The Future of the New FLSA Final Rule Penn State Law Review Online Companion Penn State Law Review

The Future of the New FLSA Final Rule

On December 1st, the Final Rule issued by the Department of Labor (DOL) updating the Fair Labor Standards Act (FLSA or Act) was set to go into effect.[1] The main revisions to the Act focus on highly compensated employees and the “white collar exemptions.” These changes originated from President Obama’s objective of modernizing and simplifying the FLSA in order to ensure fair pay for all workers. Specifically, the revisions increased the compensation requirements and changed job descriptions of highly compensated employees, in order to clarify the distinction between white collar employees entitled to overtime pay from executive, administrative, or professional employees.

By employing a new standard salary level, the annual compensation requirement for highly compensated employees increased 34% from $100,00 to $134,000. There is an additional provision that would require another update to the standard salary level in 2020. This increase proves monumental for many businesses who will now be required to compensate employees, who were exempt under the old rule, time-and-a-half for any overtime work they may complete. Additionally, many employers are faced with the burden of updating their employee classifications and responsibility descriptions to ensure compliance with the new rule.

Over twenty states and several business groups have brought suit against the DOL, arguing the new rule would significantly increase costs of both state governments and private employers. On November 22, 2016, U.S. District Judge Amos L. Mazzant III, from Texas, issued a nationwide preliminary injunction after concluding the plaintiff States and other business groups had established the elements necessary to grant the injunction.[2] Those elements included (1) a substantial likelihood of success on the merits; (2) a substantial threat that plaintiffs will suffer irreparable harm if the injunction is not granted; (3) that the threatened injury outweighs any damage that the injunction might cause the defendant; and (4) that the injunction will not disserve the public interest.[3]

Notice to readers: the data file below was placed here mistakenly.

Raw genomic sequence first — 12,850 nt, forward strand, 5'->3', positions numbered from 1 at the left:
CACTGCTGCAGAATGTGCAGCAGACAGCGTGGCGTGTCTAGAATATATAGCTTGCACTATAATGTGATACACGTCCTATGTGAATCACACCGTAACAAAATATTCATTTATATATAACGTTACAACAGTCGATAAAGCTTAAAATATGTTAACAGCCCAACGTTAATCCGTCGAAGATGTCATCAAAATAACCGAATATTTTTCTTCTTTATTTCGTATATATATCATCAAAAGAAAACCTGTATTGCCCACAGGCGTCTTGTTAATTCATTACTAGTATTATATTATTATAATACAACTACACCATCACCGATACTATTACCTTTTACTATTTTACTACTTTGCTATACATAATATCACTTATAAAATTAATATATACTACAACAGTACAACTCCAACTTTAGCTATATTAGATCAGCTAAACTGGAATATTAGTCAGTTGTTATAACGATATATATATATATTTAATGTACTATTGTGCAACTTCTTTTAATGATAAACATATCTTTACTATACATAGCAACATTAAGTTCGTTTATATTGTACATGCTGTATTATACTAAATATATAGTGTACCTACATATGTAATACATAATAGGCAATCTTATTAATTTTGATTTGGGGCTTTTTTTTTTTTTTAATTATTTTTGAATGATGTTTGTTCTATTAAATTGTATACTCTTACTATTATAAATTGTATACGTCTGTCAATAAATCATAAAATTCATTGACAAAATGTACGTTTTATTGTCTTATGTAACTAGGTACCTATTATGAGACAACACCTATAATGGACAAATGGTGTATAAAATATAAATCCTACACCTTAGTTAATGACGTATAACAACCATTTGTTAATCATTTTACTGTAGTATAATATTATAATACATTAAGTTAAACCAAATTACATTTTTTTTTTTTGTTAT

The main argument of the States is that the changes to the FLSA violate the Constitution because they seek to unduly regulate the States by requiring them to adopt wage policies that will have an adverse effect on States’ budgets. Taking into consideration the Chevron test, the court determined that the States had established a substantial likelihood of success on the merits. Under the Chevron analysis, a court first considers whether Congress had directly spoken on the precise question at issue.[4] If Congress has not expressed its intent, then the Court will defer the government agency’s interpretation unless it is arbitrary or contrary to the law at issue.[5] Since Congress claimed that it previously considered the overtime exemptions, the court concluded its analysis at the first step of the Chevron test. This significantly diminishes the DOL’s deference in interpreting the Final Rule.

As to the second and third elements required in order to support the granting of a preliminary injunction, a balance of the substantial threat of irreparable harm to the plaintiffs and any damage to the defendant, the court found that the States demonstrated that the balance of hardships weighs in favor of the preliminary injunctive relief.[6] The Sates argued that if the Final Rule went into effect, they would be required to expend significant public funds, resulting in interference with government service, administrative disruption, and an overall harm to the general public. But, the DOL failed to convey any harm it would suffer from a delay in implementation of the Final Rule.

Finally, the court determined that granting a preliminary injuction would best serve the public interest. In its analysis, the court recognized that the injunction would only delay the implementation of the Final Rule and not abolish it completely and the injunction is supported by the irreparable damage faced by the States with the Final Rule’s implementation.

The future of the new FLSA Final Rule hangs in the balance as the Trump Administration comes into office. With President-Elect Trump appointing Andy Puzder, an open opponent of increasing the minimum wage, as Labor Secretary, the implications of the pending litigation will be impactful. States and private employers alike will be awaiting further decisions from federal courts.

[1] 29 CFR §541.

[2] State of Nevada, et. al v. United States Dep’t of Labor, No. 4:16-cv-00731-ALM at *19, 2016.

[3] Nichols v. Alcatel USA, Inc., 532 F.3d 364, 372 (5th Cir. 2008).

[4] Chevron, U.S.A., Inc. v. Nat. Res. Def. Council, Inc., 467 U.S. 837, 842 (1984).

[5] Id. at 844.

[6] State of Nevada, No. 4:16-cv-00731-ALM at *17.

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